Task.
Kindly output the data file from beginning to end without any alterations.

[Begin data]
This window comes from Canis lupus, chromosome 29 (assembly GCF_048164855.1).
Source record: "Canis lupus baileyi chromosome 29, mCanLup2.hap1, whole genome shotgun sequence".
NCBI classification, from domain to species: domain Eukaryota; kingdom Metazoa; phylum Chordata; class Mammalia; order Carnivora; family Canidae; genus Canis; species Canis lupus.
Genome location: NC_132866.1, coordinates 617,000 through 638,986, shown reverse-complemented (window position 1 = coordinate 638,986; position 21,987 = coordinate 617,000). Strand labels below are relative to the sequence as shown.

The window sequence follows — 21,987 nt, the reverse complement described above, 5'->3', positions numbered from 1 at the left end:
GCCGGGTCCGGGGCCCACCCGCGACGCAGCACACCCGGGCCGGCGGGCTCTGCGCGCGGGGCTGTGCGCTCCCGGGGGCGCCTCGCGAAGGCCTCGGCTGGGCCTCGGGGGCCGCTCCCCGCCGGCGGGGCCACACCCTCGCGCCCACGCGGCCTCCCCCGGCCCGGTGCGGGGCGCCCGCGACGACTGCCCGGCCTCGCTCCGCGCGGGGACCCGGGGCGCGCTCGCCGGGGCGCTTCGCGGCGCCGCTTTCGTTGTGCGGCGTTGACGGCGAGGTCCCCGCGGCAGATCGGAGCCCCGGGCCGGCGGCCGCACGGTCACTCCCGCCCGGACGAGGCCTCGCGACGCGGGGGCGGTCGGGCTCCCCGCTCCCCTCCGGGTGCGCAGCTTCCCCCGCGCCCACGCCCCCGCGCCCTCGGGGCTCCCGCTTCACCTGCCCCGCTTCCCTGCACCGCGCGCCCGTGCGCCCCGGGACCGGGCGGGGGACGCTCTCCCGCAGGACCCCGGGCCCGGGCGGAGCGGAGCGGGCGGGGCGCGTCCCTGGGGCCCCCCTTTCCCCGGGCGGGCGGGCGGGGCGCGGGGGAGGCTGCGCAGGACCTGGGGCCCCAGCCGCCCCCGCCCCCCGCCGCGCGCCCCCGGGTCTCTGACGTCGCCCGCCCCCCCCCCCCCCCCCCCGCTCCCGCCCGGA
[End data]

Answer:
This window comes from Canis lupus, chromosome 29 (assembly GCF_048164855.1).
Source record: "Canis lupus baileyi chromosome 29, mCanLup2.hap1, whole genome shotgun sequence".
NCBI classification, from domain to species: domain Eukaryota; kingdom Metazoa; phylum Chordata; class Mammalia; order Carnivora; family Canidae; genus Canis; species Canis lupus.
Genome location: NC_132866.1, coordinates 617,000 through 638,986, shown reverse-complemented (window position 1 = coordinate 638,986; position 21,987 = coordinate 617,000). Strand labels below are relative to the sequence as shown.

The window sequence follows — 21,987 nt, the reverse complement described above, 5'->3', positions numbered from 1 at the left end:
GCCGGGTCCGGGGCCCACCCGCGACGCAGCACACCCGGGCCGGCGGGCTCTGCGCGCGGGGCTGTGCGCTCCCGGGGGCGCCTCGCGAAGGCCTCGGCTGGGCCTCGGGGGCCGCTCCCCGCCGGCGGGGCCACACCCTCGCGCCCACGCGGCCTCCCCCGGCCCGGTGCGGGGCGCCCGCGACGACTGCCCGGCCTCGCTCCGCGCGGGGACCCGGGGCGCGCTCGCCGGGGCGCTTCGCGGCGCCGCTTTCGTTGTGCGGCGTTGACGGCGAGGTCCCCGCGGCAGATCGGAGCCCCGGGCCGGCGGCCGCACGGTCACTCCCGCCCGGACGAGGCCTCGCGACGCGGGGGCGGTCGGGCTCCCCGCTCCCCTCCGGGTGCGCAGCTTCCCCCGCGCCCACGCCCCCGCGCCCTCGGGGCTCCCGCTTCACCTGCCCCGCTTCCCTGCACCGCGCGCCCGTGCGCCCCGGGACCGGGCGGGGGACGCTCTCCCGCAGGACCCCGGGCCCGGGCGGAGCGGAGCGGGCGGGGCGCGTCCCTGGGGCCCCCCTTTCCCCGGGCGGGCGGGCGGGGCGCGGGGGAGGCTGCGCAGGACCTGGGGCCCCAGCCGCCCCCGCCCCCCGCCGCGCGCCCCCGGGTCTCTGACGTCGCCCGCCCCCCCCCCCCCCCCCCCGCTCCCGCCCGGA